It’s Not Black and White

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I had a recent conversation at the school I work at with two fellow foreign women that, very quickly, went from casual and polite to heated and accusatory when an issue I see way too often came into play: black and white feminism. This happened when a coworker and I entertained the idea of living together. Sarah and I were discussing it but quickly dismissed it due to what I considered to be a difference of priorities and she considered to be a difference of moral ethics. In short, I thought she lacked cultural respect and she thought I lacked my self-respect as a female.

Sarah is Australian. I am American. We both, however, have Turkish blood running through our veins. We both, also, made the decision to live and work in Istanbul for the next year. From both cultural standpoints, there are undeniable cultural nuances that pose a problem, especially for females as the majority of the population here is Muslim. I have been here enough as a child and as a young woman to recognize a few of these and how they apply to me. A big one is the taboo of premarital sex. In some areas more than others this is hugely disapproved of, and I happen to be living in one of those places. When I asked Sarah if she wanted to rent the spare room in my apartment and split the rent cost, all seemed great. Until I made sure to check and see how she felt about a few ground rules. Rule Number 1: Sorry, but no boys allowed.

When I said this it was as if I had just slapped her in the face. She looked at me with shock and denigration. I looked at our coworker for support who was firmly nodding her affirmation. For us, it was simple cultural logic: two young girls living in a house alone with boys coming and going? Olmaz: no way. The neighbors would have none of that. I felt unsure if it was fair but I held firm that an important part of living overseas is assimilating to cultural standards and respecting tradition.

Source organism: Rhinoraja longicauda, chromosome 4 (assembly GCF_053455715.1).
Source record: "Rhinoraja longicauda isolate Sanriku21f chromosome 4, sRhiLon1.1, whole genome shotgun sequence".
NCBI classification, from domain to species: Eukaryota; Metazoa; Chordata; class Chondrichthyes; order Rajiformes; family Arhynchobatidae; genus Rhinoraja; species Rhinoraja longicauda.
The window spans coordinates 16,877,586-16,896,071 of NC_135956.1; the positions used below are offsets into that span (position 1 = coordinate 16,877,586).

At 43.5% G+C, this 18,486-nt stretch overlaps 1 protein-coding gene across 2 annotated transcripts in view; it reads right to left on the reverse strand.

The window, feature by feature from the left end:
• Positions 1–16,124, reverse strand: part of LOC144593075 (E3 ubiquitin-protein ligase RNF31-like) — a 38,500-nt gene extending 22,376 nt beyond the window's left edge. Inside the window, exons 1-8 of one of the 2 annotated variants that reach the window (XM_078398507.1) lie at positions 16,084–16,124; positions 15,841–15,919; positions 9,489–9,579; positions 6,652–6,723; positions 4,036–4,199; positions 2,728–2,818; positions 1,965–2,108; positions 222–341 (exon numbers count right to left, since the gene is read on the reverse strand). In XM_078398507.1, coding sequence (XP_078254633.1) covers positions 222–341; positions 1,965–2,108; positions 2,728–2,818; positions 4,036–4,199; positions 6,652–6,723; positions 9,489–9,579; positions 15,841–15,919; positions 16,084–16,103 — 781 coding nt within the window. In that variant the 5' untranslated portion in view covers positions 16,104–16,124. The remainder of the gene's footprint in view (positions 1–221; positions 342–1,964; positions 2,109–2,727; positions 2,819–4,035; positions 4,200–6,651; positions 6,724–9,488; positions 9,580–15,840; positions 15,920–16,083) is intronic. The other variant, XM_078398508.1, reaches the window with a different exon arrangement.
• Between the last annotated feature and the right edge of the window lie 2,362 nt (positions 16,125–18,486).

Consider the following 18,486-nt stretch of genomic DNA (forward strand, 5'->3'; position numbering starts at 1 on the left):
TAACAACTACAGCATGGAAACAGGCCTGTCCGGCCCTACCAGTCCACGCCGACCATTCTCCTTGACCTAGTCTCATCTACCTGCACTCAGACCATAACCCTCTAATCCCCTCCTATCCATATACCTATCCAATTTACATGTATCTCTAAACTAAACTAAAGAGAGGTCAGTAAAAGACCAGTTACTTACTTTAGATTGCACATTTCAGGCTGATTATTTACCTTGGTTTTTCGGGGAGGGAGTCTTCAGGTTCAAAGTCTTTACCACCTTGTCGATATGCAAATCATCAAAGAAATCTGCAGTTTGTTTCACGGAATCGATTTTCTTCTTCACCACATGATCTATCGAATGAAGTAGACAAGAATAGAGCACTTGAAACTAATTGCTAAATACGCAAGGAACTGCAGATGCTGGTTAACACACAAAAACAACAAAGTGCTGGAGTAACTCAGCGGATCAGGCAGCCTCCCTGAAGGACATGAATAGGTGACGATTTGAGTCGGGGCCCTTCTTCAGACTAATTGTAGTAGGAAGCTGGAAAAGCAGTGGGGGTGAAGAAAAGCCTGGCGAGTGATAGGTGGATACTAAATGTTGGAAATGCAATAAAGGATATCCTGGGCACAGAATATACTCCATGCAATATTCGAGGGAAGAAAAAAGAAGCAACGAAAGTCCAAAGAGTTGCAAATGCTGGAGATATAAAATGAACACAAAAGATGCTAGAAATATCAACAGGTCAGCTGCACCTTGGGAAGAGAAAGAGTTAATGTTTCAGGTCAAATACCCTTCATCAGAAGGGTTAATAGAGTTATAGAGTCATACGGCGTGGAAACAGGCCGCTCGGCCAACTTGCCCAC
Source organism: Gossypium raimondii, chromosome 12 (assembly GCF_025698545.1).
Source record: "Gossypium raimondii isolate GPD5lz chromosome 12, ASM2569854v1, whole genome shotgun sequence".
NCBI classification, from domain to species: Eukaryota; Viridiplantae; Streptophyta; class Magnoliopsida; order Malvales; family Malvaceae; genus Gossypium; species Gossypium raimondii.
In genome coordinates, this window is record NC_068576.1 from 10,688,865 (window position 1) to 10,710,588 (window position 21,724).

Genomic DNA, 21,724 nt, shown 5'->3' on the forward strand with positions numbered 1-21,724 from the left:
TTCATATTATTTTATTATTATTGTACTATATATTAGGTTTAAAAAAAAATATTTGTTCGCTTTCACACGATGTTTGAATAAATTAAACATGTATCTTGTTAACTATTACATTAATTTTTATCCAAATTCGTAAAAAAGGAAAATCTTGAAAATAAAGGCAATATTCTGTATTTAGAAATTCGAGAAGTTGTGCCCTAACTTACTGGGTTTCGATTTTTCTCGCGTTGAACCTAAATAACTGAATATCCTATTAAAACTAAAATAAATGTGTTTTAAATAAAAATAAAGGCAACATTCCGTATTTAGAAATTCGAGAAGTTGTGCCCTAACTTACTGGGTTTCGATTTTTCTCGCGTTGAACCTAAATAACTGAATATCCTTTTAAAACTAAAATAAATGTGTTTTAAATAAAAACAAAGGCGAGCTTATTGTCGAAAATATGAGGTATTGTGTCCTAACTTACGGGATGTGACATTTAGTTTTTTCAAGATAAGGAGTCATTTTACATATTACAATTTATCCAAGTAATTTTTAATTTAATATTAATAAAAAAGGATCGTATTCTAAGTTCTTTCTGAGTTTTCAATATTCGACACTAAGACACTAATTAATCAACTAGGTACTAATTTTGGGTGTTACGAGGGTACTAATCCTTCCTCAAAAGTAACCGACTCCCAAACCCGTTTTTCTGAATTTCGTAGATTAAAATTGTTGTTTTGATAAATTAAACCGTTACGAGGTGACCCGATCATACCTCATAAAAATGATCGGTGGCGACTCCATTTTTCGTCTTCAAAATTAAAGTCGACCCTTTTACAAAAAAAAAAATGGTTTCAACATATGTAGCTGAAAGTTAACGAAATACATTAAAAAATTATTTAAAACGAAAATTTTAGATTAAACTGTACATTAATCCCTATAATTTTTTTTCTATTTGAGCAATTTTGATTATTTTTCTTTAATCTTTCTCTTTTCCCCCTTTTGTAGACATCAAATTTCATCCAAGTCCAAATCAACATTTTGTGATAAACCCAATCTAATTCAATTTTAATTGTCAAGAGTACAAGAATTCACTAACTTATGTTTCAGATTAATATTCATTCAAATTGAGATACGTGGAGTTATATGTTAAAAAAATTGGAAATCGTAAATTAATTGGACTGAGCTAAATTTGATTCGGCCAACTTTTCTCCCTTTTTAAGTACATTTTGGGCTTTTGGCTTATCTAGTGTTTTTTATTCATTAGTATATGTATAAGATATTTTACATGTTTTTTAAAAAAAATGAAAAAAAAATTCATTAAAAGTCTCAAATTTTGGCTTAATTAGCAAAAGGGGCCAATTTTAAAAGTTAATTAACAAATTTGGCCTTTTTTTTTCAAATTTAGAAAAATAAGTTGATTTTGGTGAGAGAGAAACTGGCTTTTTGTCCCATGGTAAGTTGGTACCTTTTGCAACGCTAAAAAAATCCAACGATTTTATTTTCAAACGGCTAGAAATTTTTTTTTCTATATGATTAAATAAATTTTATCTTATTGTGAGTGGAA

For Sarah, it was all the outright proof that she needed as an excuse to fall into a weeping state of misery about how “feminism is dead.” About how the women before us who died fighting for female rights died for nothing if not to allow us to fuck who we want, when we want, and where we want, without judgment. About how I had no self-respect as a female if I resigned to submit to the pressures of society and follow their rules. “Not that I don’t respect what you’re doing and all,” she said, “I mean you’re so brave to isolate yourself like this but do you realize you’re in for a really dry year? Like, are you ready for that? You’re just going to let other people tell you how to live your life?”

I’m no stranger, if you’ve read my past posts, to sexual freedom and its benefits. It’s been QUITE the adjustment for me here. But I knew what I was getting into when I signed up for it. In her readiness to argue the death of feminism with my submission to “their rules” the irony was lost on her that she was doing to me the same thing she was complaining about: She was telling me how to live my life in my own home. I made the choice to come and make a life for myself here. Some women did not. Huge issues having to do with an outdated, religiously-tied women’s rights legislation are much more likely to find resolve through small doings and two-way conversations than through coming to a country and shouting at women for living there and choosing to live as they wish. That is black and white feminism. Not the belief in individualism that is inherent to the term. Likewise, there was no cut and dry ending to this tiff, only the agreement that we won’t be living together.

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